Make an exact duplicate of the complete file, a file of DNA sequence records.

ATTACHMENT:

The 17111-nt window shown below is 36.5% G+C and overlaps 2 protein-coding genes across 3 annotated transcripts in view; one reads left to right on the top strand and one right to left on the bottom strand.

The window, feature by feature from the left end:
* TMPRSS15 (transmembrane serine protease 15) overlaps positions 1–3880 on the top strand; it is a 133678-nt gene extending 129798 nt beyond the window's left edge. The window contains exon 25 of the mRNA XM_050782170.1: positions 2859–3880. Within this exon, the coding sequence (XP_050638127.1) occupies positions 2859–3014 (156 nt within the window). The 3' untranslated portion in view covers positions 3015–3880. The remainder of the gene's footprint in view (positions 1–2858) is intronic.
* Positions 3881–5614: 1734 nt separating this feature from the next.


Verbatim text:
The 17111-nt window shown below is 36.5% G+C and overlaps 2 protein-coding genes across 3 annotated transcripts in view; one reads left to right on the top strand and one right to left on the bottom strand.

The window, feature by feature from the left end:
* TMPRSS15 (transmembrane serine protease 15) overlaps positions 1–3880 on the top strand; it is a 133678-nt gene extending 129798 nt beyond the window's left edge. The window contains exon 25 of the mRNA XM_050782170.1: positions 2859–3880. Within this exon, the coding sequence (XP_050638127.1) occupies positions 2859–3014 (156 nt within the window). The 3' untranslated portion in view covers positions 3015–3880. The remainder of the gene's footprint in view (positions 1–2858) is intronic.
* Positions 3881–5614: 1734 nt separating this feature from the next.